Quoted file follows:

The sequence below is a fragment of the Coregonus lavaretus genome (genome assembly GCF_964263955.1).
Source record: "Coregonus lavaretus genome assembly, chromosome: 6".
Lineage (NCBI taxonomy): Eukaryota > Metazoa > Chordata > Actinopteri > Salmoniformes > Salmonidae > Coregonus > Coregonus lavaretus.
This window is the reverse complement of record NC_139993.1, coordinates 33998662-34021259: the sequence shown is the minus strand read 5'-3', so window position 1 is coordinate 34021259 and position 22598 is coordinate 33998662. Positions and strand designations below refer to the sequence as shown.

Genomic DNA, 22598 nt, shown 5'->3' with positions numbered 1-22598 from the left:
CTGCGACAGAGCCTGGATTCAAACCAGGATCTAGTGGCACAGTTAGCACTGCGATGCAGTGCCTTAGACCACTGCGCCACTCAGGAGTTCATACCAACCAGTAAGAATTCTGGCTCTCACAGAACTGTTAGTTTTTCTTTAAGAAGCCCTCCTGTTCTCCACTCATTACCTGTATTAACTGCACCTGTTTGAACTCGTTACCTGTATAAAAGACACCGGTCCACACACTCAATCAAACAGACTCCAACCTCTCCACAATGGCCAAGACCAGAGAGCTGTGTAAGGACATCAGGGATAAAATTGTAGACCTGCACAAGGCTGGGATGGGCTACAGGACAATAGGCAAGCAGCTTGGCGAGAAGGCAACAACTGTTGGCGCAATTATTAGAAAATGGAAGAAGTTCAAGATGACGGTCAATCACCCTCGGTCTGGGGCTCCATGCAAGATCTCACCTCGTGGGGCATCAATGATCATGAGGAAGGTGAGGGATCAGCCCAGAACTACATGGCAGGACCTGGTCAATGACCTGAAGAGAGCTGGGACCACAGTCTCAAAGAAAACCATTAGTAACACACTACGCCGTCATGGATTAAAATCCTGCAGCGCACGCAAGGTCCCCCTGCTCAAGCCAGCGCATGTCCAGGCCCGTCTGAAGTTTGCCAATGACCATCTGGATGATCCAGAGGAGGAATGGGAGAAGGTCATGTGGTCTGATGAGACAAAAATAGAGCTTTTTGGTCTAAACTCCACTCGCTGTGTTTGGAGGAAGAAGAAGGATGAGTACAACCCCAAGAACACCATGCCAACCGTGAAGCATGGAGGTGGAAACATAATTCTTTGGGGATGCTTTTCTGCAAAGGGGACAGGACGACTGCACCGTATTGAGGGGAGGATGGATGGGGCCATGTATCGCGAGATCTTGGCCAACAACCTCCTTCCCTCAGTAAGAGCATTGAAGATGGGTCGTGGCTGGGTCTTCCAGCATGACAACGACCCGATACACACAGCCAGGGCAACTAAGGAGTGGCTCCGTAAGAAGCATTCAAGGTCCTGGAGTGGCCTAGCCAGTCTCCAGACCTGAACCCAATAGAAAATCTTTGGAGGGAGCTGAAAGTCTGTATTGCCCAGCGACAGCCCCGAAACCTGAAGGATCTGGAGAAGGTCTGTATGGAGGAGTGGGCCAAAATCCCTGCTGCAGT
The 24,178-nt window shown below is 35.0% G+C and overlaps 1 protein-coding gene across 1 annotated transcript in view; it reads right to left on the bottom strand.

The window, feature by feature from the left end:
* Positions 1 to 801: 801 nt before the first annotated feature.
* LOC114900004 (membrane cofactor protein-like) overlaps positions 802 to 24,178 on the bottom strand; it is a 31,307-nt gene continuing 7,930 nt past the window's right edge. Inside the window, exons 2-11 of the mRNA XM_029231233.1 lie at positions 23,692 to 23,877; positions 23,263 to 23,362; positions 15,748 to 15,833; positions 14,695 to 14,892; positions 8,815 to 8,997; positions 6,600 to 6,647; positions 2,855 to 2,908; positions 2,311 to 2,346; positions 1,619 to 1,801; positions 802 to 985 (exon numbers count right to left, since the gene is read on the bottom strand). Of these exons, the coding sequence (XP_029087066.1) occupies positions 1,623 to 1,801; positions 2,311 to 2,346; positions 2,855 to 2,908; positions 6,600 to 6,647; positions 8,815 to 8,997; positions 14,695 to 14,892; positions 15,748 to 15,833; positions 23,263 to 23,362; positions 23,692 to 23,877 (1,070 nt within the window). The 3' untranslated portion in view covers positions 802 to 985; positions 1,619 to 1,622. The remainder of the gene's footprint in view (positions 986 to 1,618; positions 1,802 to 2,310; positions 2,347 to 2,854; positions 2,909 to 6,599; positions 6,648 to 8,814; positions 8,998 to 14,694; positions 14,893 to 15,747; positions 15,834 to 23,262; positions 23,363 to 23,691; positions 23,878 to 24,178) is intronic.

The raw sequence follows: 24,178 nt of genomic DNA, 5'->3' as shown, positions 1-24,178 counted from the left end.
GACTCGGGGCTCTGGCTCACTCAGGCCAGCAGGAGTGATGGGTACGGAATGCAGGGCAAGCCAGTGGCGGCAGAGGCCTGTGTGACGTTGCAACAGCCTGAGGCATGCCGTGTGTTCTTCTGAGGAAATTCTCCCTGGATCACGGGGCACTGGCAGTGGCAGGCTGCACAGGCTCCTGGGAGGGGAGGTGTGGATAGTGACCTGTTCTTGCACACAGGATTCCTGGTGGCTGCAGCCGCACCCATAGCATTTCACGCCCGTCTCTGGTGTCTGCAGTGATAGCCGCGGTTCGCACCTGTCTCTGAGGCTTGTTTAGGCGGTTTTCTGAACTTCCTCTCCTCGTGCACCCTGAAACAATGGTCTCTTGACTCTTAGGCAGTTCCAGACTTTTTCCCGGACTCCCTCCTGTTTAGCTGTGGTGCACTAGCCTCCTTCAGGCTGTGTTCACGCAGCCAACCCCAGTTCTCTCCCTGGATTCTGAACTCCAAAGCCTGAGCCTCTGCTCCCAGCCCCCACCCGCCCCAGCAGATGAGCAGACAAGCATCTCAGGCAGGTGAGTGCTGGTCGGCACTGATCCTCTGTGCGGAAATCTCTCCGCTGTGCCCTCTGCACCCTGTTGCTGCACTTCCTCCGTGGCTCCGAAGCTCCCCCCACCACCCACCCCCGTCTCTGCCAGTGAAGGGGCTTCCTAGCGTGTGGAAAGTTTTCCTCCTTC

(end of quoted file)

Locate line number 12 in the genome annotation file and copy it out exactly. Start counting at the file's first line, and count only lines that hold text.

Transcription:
GACTCGGGGCTCTGGCTCACTCAGGCCAGCAGGAGTGATGGGTACGGAATGCAGGGCAAGCCAGTGGCGGCAGAGGCCTGTGTGACGTTGCAACAGCCTGAGGCATGCCGTGTGTTCTTCTGAGGAAATTCTCCCTGGATCACGGGGCACTGGCAGTGGCAGGCTGCACAGGCTCCTGGGAGGGGAGGTGTGGATAGTGACCTGTTCTTGCACACAGGATTCCTGGTGGCTGCAGCCGCACCCATAGCATTTCACGCCCGTCTCTGGTGTCTGCAGTGATAGCCGCGGTTCGCACCTGTCTCTGAGGCTTGTTTAGGCGGTTTTCTGAACTTCCTCTCCTCGTGCACCCTGAAACAATGGTCTCTTGACTCTTAGGCAGTTCCAGACTTTTTCCCGGACTCCCTCCTGTTTAGCTGTGGTGCACTAGCCTCCTTCAGGCTGTGTTCACGCAGCCAACCCCAGTTCTCTCCCTGGATTCTGAACTCCAAAGCCTGAGCCTCTGCTCCCAGCCCCCACCCGCCCCAGCAGATGAGCAGACAAGCATCTCAGGCAGGTGAGTGCTGGTCGGCACTGATCCTCTGTGCGGAAATCTCTCCGCTGTGCCCTCTGCACCCTGTTGCTGCACTTCCTCCGTGGCTCCGAAGCTCCCCCCACCACCCACCCCCGTCTCTGCCAGTGAAGGGGCTTCCTAGCGTGTGGAAAGTTTTCCTCCTTC